Nigeria’s Niger Delta has some of the world’s richest oil reserves and largest petroleum exportation terminals. Oil has generated spectacular wealth for some, but has also drastically impoverished people of the region who live and work in one of the most polluted places on the planet.
Young men in particular find themselves in an untenable position of economic exclusion and persistent militant violence, conditions that feed a cycle of poverty and violence.
Modesta Tochi Alozie, as part of her research at the University of Sheffield’s Urban Institute, explored this relationship and how it directly impacts the lives of young men. Broadly speaking, Nigerian men are expected to obtain a steady paying job, marry, and provide for the household. However, more than half of all Nigerians aged fifteen to thirty-five are unemployed, and for those living in the Niger Delta, the paradox of being poor in a region that produces the majority of Nigeria’s wealth helps to sustain a resentment that has developed into a full-on insurgency.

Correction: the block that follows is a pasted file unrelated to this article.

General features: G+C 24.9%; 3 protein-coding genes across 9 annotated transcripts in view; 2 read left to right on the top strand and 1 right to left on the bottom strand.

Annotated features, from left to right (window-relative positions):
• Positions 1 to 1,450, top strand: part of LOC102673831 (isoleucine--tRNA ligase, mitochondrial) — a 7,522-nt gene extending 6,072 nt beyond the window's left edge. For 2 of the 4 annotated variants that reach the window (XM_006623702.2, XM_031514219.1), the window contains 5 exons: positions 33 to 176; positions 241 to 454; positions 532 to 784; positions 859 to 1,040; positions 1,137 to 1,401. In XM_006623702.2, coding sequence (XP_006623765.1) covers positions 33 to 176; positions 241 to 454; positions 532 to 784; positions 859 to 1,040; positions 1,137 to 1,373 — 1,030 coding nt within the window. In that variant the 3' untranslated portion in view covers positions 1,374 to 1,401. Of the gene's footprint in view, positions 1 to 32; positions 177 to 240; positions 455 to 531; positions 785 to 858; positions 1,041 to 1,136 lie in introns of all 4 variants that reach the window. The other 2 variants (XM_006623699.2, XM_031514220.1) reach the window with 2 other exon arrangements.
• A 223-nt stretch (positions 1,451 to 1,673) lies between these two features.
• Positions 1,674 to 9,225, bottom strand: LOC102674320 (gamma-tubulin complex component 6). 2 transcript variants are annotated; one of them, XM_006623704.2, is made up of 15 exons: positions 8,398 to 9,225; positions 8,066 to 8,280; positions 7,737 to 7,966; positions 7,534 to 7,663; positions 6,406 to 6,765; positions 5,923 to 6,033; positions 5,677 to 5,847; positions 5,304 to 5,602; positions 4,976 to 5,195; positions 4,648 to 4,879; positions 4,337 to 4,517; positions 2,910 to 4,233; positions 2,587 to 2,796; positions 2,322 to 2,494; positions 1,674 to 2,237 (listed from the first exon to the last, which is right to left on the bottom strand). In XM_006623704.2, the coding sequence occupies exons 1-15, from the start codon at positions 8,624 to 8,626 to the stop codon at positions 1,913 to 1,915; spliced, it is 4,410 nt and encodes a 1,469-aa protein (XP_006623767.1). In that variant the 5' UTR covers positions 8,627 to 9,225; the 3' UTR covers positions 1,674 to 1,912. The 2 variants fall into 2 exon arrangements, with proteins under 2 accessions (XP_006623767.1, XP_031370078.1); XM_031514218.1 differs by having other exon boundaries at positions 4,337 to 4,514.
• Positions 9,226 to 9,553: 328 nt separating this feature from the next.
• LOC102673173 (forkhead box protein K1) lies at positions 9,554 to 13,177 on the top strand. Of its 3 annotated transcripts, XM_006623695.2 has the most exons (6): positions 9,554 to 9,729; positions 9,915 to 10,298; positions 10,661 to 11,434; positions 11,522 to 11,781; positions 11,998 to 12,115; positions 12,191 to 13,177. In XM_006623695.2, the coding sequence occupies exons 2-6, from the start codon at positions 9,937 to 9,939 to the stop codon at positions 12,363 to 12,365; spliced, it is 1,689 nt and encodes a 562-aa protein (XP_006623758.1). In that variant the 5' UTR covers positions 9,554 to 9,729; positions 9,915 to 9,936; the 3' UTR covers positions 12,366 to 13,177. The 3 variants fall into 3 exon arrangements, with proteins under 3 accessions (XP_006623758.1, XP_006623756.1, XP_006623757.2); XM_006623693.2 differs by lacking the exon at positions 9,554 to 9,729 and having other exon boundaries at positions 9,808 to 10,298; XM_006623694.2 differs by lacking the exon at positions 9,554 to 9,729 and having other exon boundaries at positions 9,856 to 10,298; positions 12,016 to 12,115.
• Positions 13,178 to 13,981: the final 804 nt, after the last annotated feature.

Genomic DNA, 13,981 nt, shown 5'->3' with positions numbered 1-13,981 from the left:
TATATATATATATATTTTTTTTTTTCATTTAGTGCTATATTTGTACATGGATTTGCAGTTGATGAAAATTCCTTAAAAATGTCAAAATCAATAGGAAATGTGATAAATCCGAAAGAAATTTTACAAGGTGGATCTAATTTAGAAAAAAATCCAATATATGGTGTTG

Starting in 2003, militias began attacking oil pipelines and kidnapping employees for ransom, sometimes even launching assaults against Nigerian military forces protecting drill sites. A Post-Amnesty Program launched in 2009 provided monthly payments of US$400 in exchange for disarmament, which helped to reduce the violence somewhat, but also incentivized more young Nigerian men to become militants and entrenched the power of militia leaders.
The prospects for those who avoid the violent route remain rather dim. Some relocate to cities in search of a better life, and others become activists campaigning for tighter regulation, for companies to be held to account for livelihoods lost due to oil spills, and for restoration of polluted land. This environmental injustice is rarely addressed by Nigeria, the United Nations, or oil industry watchdogs.